The main news desk at the Kan studio in Jerusalem, seen January 31, 2023. (Olivier Fitoussi/Flash90)

Channels 12 and 13 face what Altshuler called a “heavy regulatory burden.” This includes licensing and a requirement to dedicate 15% of their revenue to funding original Israeli productions, which she described as “a kind of levy” on their activities.

Additionally, they each had to create a separate corporation to broadcast news, a system created to make sure the station’s commercial interests don’t influence news content.

The system has largely worked “because those news companies created their own journalistic DNA,” Altshuler said.

While the mechanism has protected a strongly independent press, it has not left the media sphere free of bias, critics charge. A number of current and recently retired senior politicians from the center-left are alumni of Channel 12, formerly Channel 2, by far the most popular news station. They include current opposition leader Yair Lapid; Nitzan Horowitz, who led the left-wing Meretz party in the previous Knesset, and former Labor party head Shelly Yachimovich.

A separate authority, the Cable and Satellite Broadcasting Council, initially regulated both providers like Yes and Hot and smaller upstarts like the bombastic Channel 14 and foreign-language news channel i24. But in 2018, a government led by Netanyahu passed a law to move them to the Second Authority, widely viewed as an attempt to boost Channel 14 to the same podium as channels 12 and 13.

At the time, Channel 14 broadcast from down the dial, on channel 20, but in 2021 the station’s owner bid NIS 5 million for the right to move the channel down to 14, placing it alongside its rivals and Kan, which broadcasts on channel 11.

Crucially, the legislation exempted Channel 14 from the need to register for a license in order to broadcast news. It also avoided the 15% local content funding rule and was not required to pay to be distributed via Yes, Hot or the Idan Plus digital antenna receiver.

Many saw the exemptions as another way to boost the channel, a right-wing outlet that is strongly supportive of Netanyahu and his government coalition. The station has decried the premier’s ongoing corruption trial and has cheered on the government’s judicial overhaul.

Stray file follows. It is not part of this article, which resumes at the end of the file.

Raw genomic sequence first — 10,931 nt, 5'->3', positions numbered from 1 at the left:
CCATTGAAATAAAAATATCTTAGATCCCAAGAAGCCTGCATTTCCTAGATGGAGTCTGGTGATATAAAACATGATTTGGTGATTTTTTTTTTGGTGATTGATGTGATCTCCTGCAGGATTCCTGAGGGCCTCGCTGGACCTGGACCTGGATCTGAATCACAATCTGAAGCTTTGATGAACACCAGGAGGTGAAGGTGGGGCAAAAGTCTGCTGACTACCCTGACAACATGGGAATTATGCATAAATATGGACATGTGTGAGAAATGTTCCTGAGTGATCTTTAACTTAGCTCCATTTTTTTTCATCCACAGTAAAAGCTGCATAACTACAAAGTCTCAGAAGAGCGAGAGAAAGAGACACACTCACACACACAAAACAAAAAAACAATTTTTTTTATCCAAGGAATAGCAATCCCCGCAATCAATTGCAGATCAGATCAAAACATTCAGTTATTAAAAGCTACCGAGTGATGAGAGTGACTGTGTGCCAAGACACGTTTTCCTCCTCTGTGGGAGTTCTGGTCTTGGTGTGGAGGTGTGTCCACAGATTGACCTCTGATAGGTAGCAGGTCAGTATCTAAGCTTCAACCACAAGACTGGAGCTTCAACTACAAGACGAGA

“They gave Channel 14 special conditions so that it would become a major competitor in the media market, and this has been a process they have been working on [for years],” Altshuler said.

Then-opposition leader Benjamin Netanyahu speaks at a Channel 14 conference in Jerusalem, October 23, 2022. (Yonatan SIndel/Flash90)

Critical elements of Karhi’s proposed reform

Over the years, experts have argued for the need to consolidate the Second Authority and the Cable and Satellite Broadcasting Council into one body. Karhi’s predecessor as Communications Minister, Yoaz Hendel, presented a broad reform package that included such a model in September 2022.

However, Hendel’s plan stressed maintaining the political independence of the media regulator. In contrast, Karhi’s scheme will replace the Second Authority and the Cable and Satellite Broadcasting Council with a new nine-member regulatory council, largely made up of political appointees, and dissolvable at government will.

Then-Communications Minister Yoaz Hendel at a conference with supporters in Shoham on July 12, 2022. (Jonathan Shaul/Flash90)

Karhi described the body as having minimal powers, but a legal memorandum preceding the upcoming bill revealed that the council would be able to levy fines potentially amounting to millions of shekels. Current regulators also have the ability to fine broadcasters for ethical violations as well as broadcasting beyond the scope of their license.

Karhi’s plan would also do away with the need for licensing, instead shifting to a registration system. In addition, the requirement for a firewall between a channel’s commercial and news sides would be removed, putting outlets at risk of falling prey to a channel’s business interests.

The legal separation between television news companies and their non-news broadcasting arms is considered one of the only safeguards against inappropriate commercial or political influence, with regulators traditionally shying from heavy-handed content moderation.

Karhi is “opening the door to commercial content in news,” said the Israeli Journalists’ Association. The shift would mean that owners of commercial channels could theoretically promote editorial lines that help their other business interests or kill stories that hurt political patrons, as is already prevalent in print and online media.